If you’re looking for holiday entertainment to match your state of mind, here are three mood-altering options.


A Christmas Carol
Before you say “bah humbug” to holiday entertainment, snag some tickets to A Christmas Carol, staged by Arizona Broadway Theatre at Herberger Theater Center  December 10-24.
222 E. Monroe St., Phoenix, 602-252-8497,

Wickedly Satirical

Twist Your Dickens
Former Comedy Central Colbert Report writers have assembled an adult holiday comedy loaded with laser-sharp satire and improv audience participation that upends the Dickens classic A Christmas Carol. Showing at Phoenix Little Theatre November 30-December 24.
100 E. McDowell Rd., Phoenix,


Ballet Arizona’s The Nutcracker
The Nutcracker combines the familiar and inspired melodies of Tchaikovsky, the grace and agility of Ballet Arizona dancers and the innocence and wonder of childhood for a timeless holiday classic December 9-24 at Symphony Hall.
75 N. Second St., Phoenix  

O > Open Air Market

Held on December 8 and 15 at Phoenix Public Market, Phoestivus will feature 130 local vendors hawking everything from foods to hand-crafted curios. Our promise: It will be the one place where you’ll find Proper Beast charcuterie and Together Farms goat milk soap under the same tent. 721 N. Central Ave., Phoenix, 602-625-6736,

P > Polar Express

Avoid restless kids syndrome on the hour-long train ride from Williams to Santa’s magical workshop by packing a bag with travel games, water, snacks, camera, blankets/pillows for cuddling and a copy of Chris Van Allsburg’s The Polar Express book.

S Package deals are available for a one-night stay at the Grand Canyon Railway Hotel plus onsite dining credit, at $391 for a family of four. 233 N. Grand Canyon Blvd., Williams, 888-848-3511,
S The quaint and charming Lodge on Route 66 offers two-room suites so you can escape for adults-only quiet time. 200 E. Route 66, Williams, 877-563-4366
S See real reindeer, porcupines, goats and more at the family-owned Grand Canyon Deer Farm (6769 Deer Farm Rd., Williams, 928-635-4073,, or spring $95 for the kids to become Junior Zookeepers for four hours while you partake of a pint at Grand Canyon Brewing Company (301 N. Seventh St., Williams, 928-635-1911,

Q > Queen Creek Day Trip

Don’t feel like trekking to the North Pole to get your fix of winter wonderment? Don’t worry, some of that magic exists in the slightly closer Queen Creek on the Valley’s extreme southeast perimeter. Santa may not live here, but his doppelgänger Old MacDonald does. (Seriously, the two look a heckuva lot alike – just swap the red velvet suit for some overalls.) If you’re a fan of the farm-to-table concept, there’s plenty of holiday merriment in the QC.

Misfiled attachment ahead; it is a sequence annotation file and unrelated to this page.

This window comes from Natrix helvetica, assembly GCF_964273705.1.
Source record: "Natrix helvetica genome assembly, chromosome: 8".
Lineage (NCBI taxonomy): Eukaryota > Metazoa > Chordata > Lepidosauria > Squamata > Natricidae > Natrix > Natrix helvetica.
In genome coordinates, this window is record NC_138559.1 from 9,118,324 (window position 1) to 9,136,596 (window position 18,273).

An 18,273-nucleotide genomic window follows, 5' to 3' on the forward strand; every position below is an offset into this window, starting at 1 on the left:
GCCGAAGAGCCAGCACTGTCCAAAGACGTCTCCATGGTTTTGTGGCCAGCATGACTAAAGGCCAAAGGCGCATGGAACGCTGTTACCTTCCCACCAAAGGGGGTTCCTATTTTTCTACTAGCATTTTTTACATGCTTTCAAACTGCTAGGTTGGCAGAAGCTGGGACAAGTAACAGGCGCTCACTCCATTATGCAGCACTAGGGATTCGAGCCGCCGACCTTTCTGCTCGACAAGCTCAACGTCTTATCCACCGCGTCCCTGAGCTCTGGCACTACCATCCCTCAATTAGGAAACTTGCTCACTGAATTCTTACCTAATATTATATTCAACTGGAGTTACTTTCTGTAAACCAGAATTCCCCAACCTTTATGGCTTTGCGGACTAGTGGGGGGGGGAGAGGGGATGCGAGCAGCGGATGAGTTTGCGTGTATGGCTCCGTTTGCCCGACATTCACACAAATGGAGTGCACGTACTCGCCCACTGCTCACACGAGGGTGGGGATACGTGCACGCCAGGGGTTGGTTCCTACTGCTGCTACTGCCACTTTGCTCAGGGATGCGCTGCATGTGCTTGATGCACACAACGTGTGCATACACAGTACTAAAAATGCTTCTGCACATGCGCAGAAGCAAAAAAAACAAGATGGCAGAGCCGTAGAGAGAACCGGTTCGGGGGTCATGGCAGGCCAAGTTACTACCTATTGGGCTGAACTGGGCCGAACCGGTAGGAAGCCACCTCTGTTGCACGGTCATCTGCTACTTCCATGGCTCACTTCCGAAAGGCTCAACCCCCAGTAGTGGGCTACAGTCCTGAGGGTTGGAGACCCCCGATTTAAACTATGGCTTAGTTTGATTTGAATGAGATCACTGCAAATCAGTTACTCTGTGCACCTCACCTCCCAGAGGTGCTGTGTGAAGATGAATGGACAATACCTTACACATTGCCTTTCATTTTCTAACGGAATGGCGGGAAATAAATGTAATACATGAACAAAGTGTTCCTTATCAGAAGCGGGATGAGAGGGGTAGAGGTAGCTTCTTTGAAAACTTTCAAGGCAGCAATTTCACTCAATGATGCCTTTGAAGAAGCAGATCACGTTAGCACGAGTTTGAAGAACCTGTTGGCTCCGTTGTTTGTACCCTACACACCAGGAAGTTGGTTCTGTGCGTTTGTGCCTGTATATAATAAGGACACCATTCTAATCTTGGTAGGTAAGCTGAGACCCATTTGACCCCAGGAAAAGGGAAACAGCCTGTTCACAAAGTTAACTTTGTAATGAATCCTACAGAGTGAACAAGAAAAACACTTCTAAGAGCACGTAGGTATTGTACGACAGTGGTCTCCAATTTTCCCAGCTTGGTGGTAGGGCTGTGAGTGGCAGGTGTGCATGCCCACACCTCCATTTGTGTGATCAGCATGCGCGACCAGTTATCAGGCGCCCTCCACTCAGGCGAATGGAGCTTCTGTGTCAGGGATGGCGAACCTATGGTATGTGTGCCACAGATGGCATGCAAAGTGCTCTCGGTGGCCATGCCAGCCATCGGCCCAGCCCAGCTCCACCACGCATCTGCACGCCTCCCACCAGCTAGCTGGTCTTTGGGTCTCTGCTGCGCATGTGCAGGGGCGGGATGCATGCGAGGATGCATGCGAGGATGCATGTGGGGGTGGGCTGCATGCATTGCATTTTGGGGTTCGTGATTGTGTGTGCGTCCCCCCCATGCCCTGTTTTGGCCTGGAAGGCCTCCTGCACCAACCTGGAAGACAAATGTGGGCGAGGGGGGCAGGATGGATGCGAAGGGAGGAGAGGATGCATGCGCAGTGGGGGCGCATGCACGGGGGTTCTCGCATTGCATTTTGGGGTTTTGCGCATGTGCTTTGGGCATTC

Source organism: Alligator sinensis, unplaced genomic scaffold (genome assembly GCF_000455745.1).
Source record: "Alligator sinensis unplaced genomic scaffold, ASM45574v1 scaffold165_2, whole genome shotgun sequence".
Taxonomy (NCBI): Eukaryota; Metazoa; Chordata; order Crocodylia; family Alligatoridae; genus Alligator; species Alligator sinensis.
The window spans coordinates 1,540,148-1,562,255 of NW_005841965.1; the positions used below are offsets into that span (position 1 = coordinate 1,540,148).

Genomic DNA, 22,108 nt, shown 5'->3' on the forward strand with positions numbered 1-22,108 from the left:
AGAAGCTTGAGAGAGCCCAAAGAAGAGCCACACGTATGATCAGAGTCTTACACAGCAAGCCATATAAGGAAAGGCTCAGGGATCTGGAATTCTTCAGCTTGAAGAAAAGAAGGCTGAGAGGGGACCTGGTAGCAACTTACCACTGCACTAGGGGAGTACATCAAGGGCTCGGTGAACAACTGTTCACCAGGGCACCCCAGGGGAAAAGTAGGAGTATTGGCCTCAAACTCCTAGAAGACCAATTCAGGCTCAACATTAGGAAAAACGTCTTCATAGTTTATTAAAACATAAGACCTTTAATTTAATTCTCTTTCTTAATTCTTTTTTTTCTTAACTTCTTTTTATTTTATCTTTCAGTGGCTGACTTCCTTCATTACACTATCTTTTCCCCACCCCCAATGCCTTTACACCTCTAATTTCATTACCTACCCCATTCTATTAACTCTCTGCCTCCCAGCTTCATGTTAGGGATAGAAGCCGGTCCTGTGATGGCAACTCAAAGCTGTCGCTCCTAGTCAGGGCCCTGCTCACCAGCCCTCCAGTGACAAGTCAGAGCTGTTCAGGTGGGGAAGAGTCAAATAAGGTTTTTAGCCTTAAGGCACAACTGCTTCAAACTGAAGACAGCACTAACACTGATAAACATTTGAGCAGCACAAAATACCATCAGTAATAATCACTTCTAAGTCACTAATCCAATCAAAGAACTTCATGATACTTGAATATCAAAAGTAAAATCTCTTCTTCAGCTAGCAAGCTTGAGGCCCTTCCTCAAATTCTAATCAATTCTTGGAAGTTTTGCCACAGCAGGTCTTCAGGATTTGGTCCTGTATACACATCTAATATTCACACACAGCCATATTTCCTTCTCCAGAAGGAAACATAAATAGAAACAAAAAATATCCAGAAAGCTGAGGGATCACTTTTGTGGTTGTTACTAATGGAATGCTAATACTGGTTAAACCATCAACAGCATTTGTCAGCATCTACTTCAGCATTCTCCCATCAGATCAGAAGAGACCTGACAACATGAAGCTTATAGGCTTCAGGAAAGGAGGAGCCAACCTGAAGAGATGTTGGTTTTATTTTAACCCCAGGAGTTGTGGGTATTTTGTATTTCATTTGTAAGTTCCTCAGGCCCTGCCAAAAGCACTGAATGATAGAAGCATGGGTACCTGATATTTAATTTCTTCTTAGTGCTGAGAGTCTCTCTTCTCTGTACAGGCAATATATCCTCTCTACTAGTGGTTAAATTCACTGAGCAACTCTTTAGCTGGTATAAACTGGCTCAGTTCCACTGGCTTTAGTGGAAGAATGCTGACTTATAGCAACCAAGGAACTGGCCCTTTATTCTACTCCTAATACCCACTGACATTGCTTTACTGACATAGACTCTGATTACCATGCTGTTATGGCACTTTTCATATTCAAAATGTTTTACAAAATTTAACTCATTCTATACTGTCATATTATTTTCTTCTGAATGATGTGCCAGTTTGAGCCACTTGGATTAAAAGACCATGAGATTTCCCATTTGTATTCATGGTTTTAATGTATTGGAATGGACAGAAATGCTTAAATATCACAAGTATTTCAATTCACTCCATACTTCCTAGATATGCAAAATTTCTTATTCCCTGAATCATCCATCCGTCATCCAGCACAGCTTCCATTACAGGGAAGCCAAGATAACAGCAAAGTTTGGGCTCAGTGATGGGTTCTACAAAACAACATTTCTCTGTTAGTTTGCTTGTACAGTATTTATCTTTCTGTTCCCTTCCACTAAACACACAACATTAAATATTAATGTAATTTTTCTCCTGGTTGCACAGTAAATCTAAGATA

S Stock up on locally made stocking stuffers like olive oil soap, blood orange olive oil and oregano- and feta-stuffed olives at the Queen Creek Olive Mill.

S Still need gifts for the “Zonie-made” connoisseur? Head across town to Sossaman Farms, where they grow ancient varieties of wheat for Hayden Flour Mills’ speciality flour to make the freshest pancakes, bread and pasta.

S For the fruit and veggie lovers in your crew, there’s the gift of healthy living with a Community Supported Agriculture membership at Steadfast Farm offering weekly or biweekly shares of seasonal, locally grown produce.

S Once your list is complete, make a day of it at Winter Wonderland at Schnepf Farms, December 1–January 15. Take a spin around the ice skating rink, venture out on a hayride to feed Santa’s deer and pick out the perfect Christmas tree.

S With all that winter activity sure to spike your appetite, make a pitstop before heading home at the Queen Creek Food Truck Feastival for gourmet food trucks, handmade boutique vendors and live music, every Friday from 5:30-9 p.m. in the Queen Creek Town Center.

R > Roosevelt Row

Where better to celebrate the holidays hipster-style than our world-class arts district? Divide and conquer with our handy guide.

Arts: For First and Third Friday art walks or simply during a pleasant winter afternoon stroll, duck into one of Roosevelt’s myriad art galleries. Our pick for December is in the center of it all: the Monorchid, which will be showing the photography of Marilyn Szabo in its Shade Gallery and large-scale photography and sculptures by Constance McBride in Bokeh Gallery.   

Shopping: Buy local books, gifts and zines at Lawn Gnome Publishing ( and locally made jewelry, ceramics, T-shirts, housewares and greeting cards at MADE art boutique (